December 19, 2007

Uploaded 1/26/08

South is up in this image, more info below.

1290 x 960 size

 One of the brightest features on the near side was formed during the final intense bombardment of the moon billions of years ago. Copernicus is nearly as white as an impact structure can be, and from it emanates a system of linear rays from the ejecta spread. Of special note, to the left of Copernicus, small elongated secondary impact features are visible, created by material ejected during the original impact. Also on the left side is the large ghost crater Stadius, nearly buried to the rim by lava flows. The mountain range to the lower right of Copernicus is Montes Carpatus and just above is the strange double crater Fauth. You can see a prime focus "wide field" image here.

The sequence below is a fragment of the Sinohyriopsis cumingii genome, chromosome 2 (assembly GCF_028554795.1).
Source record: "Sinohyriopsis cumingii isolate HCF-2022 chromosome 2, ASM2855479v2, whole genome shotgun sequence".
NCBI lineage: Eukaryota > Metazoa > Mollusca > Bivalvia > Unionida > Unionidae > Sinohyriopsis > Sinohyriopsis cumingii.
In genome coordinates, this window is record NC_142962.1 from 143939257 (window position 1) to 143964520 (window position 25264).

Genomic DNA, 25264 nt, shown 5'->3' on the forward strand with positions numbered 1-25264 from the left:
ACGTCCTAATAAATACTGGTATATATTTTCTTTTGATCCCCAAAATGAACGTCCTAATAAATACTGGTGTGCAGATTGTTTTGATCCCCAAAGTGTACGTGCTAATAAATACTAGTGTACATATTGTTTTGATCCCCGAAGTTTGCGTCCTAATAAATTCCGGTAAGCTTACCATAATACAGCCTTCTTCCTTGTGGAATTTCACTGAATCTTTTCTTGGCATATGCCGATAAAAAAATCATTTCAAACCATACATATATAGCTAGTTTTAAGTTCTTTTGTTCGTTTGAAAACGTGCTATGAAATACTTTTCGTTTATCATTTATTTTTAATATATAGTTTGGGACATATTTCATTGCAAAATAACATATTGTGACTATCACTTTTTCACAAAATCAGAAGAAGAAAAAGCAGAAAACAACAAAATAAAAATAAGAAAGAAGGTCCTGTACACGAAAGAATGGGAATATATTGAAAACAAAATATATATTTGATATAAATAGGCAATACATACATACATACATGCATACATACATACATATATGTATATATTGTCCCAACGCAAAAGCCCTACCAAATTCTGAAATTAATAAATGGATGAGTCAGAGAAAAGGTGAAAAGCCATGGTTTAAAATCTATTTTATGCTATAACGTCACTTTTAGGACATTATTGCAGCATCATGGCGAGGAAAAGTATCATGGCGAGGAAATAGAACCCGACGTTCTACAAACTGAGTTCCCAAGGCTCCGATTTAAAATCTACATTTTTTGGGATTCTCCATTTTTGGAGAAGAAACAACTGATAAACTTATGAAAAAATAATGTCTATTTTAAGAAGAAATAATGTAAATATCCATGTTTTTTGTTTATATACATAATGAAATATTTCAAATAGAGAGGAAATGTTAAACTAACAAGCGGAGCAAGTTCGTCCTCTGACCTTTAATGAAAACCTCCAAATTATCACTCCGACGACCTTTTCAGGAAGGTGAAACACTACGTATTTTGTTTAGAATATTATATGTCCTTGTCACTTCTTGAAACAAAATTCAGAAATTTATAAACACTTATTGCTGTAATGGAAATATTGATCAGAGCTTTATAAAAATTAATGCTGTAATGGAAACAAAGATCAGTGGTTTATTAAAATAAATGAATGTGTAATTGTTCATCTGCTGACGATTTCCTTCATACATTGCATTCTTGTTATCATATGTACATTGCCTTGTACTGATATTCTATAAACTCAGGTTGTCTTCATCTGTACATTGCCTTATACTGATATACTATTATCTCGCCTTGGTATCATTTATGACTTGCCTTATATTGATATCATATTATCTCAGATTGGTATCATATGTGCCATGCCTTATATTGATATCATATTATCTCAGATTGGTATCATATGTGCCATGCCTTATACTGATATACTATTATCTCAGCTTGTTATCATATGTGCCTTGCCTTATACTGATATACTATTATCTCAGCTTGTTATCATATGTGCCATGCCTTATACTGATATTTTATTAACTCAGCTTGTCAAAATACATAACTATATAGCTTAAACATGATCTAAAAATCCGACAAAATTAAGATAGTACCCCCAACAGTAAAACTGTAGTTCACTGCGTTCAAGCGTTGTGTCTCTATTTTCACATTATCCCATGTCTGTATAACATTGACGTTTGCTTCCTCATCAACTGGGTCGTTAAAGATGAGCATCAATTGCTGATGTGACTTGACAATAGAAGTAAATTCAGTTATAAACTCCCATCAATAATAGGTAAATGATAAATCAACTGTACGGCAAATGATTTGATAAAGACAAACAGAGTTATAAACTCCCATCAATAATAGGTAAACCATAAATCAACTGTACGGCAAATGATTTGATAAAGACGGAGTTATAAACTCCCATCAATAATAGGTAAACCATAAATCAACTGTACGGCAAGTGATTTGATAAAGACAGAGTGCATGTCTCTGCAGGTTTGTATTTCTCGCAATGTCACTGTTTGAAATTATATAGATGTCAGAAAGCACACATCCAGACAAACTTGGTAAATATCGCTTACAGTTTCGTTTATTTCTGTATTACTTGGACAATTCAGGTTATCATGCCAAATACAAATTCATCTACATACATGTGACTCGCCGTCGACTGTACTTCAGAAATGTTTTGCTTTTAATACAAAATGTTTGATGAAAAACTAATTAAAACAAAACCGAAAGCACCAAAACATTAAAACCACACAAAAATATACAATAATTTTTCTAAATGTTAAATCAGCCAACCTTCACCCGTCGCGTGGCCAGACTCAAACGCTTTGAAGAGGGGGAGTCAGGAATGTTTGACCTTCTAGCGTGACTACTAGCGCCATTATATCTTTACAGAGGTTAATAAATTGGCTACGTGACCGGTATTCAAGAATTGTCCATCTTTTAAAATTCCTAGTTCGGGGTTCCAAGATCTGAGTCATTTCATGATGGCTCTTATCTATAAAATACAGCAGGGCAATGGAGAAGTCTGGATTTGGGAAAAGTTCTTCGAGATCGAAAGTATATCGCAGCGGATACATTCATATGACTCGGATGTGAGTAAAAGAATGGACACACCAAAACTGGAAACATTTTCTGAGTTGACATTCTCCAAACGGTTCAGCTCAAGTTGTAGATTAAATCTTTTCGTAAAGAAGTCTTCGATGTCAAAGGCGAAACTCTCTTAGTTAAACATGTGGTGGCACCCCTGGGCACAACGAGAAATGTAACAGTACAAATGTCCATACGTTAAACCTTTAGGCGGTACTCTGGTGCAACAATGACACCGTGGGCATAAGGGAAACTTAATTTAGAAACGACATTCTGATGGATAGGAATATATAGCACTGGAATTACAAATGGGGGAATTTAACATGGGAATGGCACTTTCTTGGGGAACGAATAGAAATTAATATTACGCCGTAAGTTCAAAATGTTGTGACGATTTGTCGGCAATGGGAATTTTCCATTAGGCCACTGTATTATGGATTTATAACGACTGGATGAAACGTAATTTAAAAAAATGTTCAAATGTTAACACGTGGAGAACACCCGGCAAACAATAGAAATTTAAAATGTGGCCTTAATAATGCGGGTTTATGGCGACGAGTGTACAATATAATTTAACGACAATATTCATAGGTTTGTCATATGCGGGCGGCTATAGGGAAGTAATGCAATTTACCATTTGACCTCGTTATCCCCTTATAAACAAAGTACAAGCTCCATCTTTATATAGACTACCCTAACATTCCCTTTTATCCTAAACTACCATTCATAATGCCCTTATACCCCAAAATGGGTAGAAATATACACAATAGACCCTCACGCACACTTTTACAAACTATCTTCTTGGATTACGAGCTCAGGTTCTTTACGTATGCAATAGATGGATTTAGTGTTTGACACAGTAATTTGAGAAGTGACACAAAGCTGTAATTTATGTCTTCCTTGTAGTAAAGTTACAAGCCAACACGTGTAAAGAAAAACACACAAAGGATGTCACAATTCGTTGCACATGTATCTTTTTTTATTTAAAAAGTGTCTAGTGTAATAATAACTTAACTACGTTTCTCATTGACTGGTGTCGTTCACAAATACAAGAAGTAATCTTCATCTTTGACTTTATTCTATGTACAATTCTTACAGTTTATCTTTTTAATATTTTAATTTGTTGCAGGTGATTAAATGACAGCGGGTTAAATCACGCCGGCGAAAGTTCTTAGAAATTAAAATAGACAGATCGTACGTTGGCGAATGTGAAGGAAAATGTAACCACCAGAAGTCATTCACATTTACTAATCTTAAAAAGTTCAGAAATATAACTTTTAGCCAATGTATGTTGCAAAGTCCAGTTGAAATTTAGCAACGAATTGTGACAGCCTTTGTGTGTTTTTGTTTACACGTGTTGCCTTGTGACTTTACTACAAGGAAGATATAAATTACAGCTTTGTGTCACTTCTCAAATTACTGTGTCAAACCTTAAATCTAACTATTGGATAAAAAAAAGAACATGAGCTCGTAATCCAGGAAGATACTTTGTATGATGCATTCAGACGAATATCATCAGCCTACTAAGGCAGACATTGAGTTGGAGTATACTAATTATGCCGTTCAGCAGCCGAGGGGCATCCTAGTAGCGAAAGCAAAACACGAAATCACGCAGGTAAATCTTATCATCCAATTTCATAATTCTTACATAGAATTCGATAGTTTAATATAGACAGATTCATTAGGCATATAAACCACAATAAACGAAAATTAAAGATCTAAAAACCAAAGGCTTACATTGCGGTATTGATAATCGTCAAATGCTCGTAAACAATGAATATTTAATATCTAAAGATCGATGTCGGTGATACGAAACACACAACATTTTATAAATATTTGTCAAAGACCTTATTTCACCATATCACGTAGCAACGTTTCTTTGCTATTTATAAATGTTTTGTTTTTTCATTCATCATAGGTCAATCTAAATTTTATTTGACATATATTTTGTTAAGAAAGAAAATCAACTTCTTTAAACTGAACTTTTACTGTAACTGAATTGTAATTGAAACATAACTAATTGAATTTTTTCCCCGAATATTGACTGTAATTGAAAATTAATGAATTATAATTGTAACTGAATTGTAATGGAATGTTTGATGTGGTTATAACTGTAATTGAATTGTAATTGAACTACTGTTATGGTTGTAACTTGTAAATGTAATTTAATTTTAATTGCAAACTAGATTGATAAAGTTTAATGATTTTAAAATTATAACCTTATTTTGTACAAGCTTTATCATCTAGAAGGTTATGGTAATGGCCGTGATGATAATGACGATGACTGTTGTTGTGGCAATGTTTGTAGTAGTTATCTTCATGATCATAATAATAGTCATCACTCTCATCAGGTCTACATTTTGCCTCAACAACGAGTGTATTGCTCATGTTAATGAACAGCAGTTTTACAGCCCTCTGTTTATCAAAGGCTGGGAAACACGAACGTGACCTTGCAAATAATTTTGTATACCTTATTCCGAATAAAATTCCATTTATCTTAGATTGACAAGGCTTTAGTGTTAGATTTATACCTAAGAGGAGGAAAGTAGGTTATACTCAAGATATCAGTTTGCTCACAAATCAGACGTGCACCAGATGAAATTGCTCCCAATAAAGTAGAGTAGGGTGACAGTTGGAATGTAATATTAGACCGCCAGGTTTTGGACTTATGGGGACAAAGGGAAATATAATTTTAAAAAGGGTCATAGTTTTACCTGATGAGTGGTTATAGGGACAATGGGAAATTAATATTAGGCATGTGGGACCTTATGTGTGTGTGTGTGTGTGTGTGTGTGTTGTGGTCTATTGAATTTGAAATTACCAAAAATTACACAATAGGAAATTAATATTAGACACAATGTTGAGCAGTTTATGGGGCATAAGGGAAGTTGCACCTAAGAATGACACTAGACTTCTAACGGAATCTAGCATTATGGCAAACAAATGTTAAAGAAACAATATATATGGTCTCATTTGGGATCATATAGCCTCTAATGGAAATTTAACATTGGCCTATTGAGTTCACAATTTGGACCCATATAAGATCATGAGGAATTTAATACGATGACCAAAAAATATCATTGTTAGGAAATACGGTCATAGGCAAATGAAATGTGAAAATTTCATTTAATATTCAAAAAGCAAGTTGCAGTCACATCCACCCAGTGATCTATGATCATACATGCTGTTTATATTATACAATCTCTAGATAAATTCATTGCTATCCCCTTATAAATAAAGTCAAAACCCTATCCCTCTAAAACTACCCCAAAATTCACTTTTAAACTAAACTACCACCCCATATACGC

Processing: 250/1000 best frames, MAP 40 alignment in Registax, Regulated Van Cittert Deconvolution in PixInsight Pro, Levels and Contrast Masking In Photoshop CS3, Focus Magic Plugin.

Instrument: 12.5" f/5 1.8x barlow Platform: Astrophysics AP1200 CCD Camera: Image Source DMK 31AU03.AS Filter: Hoya R72 Exposure: 1/60 sec 15fps Location: Payson, Arizona Elevation: 5150 ft. Sky: Seeing good, Transparency 8/10 Outside Temperature: 35F Processing: Registax, PixInsight Pro, Photoshop CS3, Focus Magic Plugin